NO, power companies only deal with AC, however HIGH voltage AC is what gives the low transmission losses.  500KV is used in Victoria from the Latrobe Valley to Portland for the aluminium smelter.
"derekmorton"


If I were you I would check some references before saying that DC is not used on long underwater transmission lines.

Check details of a link between Victoria and Tasmania.

I concur that it isn't used in even very long lines over land.

M636C
  simonl Chief Commissioner

Location: Brisbane
>AC traction allows maximum power to be applied over a broader speed range. That's it's advantage.

No that is not so.

AC's advantage is that it produces more torque for the applied power.
AC is also far more accurate in the speed control of the motors / wheels.

Maximum grip is available at 11% slip, the AC control system is able to apply this 11% slip very accurately.

Derek
"derekmorton"

Actually, Power (Watts) = Torque (Newton-Metres) x Rotational speed (radians/s).

So it is so. But tks for explaining why it is so.
  simonl Chief Commissioner

Location: Brisbane
If an NR was AC, the AC out as AC, rectified to DC then back to AC again. The ripple in the AC is more controlled that way for the motor control. And it would add alot more than 3t to an NR.
"Dog Spike"

That was the figure I remember reading.  Do you have better information?  It seems to me that 3t is a lot for DC-AC rectifiers and some electronic control.
  derekmorton Chief Train Controller

Location: DVR Eltham, Vic
>If I were you I would check some references before saying that DC is not used on long underwater transmission lines.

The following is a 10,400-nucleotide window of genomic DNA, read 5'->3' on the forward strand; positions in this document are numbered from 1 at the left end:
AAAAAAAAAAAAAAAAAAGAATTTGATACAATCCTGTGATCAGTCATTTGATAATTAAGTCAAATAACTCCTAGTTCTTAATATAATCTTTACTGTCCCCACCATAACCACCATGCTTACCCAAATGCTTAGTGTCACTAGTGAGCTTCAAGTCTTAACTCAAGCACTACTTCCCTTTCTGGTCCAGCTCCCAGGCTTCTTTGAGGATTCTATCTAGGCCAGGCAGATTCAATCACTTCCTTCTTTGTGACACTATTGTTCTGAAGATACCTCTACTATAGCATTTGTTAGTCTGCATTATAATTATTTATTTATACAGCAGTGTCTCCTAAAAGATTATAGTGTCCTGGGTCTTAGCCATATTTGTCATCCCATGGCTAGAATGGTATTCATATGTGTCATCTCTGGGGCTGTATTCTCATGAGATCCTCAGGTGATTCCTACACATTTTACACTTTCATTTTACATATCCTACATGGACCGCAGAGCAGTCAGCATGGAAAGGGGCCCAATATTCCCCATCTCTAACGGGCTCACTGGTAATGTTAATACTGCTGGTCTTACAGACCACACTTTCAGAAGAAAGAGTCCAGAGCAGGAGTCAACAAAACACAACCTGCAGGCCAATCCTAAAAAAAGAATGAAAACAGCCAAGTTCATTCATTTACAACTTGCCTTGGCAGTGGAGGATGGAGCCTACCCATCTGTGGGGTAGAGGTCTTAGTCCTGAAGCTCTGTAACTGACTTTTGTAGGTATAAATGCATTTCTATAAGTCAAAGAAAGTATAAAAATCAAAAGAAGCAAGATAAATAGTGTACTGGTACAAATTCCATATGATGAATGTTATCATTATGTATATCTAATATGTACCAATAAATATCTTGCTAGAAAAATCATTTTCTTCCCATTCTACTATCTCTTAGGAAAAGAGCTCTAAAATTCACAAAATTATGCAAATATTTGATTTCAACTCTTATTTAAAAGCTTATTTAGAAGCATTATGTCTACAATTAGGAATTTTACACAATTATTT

>Check details of a link between Victoria and Tasmania.

You are the only one mentioning underwater transmission, and yes taslink is 400KV DC, but only as its under water.

My comments apply to above water transmission, which is what has been discussed.
  bluebird252 Assistant Commissioner

what class are these locos going to be named  SCT class ? would there be a possiblity that the sole V class would join this class allowing 2 Gs to go back to Pac Nat ? I know which loco i would prefer because the V wasnt it mainly used on the SCT services and was mainly built for this service?
  wongm GEEWONG

Location: Geelong, Victoria
would there be a possiblity that the sole V class would join this class allowing 2 Gs to go back to Pac Nat ? I know which loco i would prefer because the V wasnt it mainly used on the SCT services and was mainly built for this service?
"bluebird252"
The V class was purchased as a replacement for a pair of G class locos written off in an accident, and was purchased with the insurance money.
  brads Train Controller

Location: Werribee, Victoria
would there be a possiblity that the sole V class would join this class allowing 2 Gs to go back to Pac Nat ? I know which loco i would prefer because the V wasnt it mainly used on the SCT services and was mainly built for this service?
"bluebird252"
The V class was purchased as a replacement for a pair of G class locos written off in an accident, and was purchased with the insurance money.
"wongm"

Does anyone know if the V class will stay in R&B duties or would it be transfered to banking duties in intermodal.
Regards
brads Very Happy
  simonl Chief Commissioner

Location: Brisbane
Banking duties in intermodal?  Never heard of it.  Where does this apply?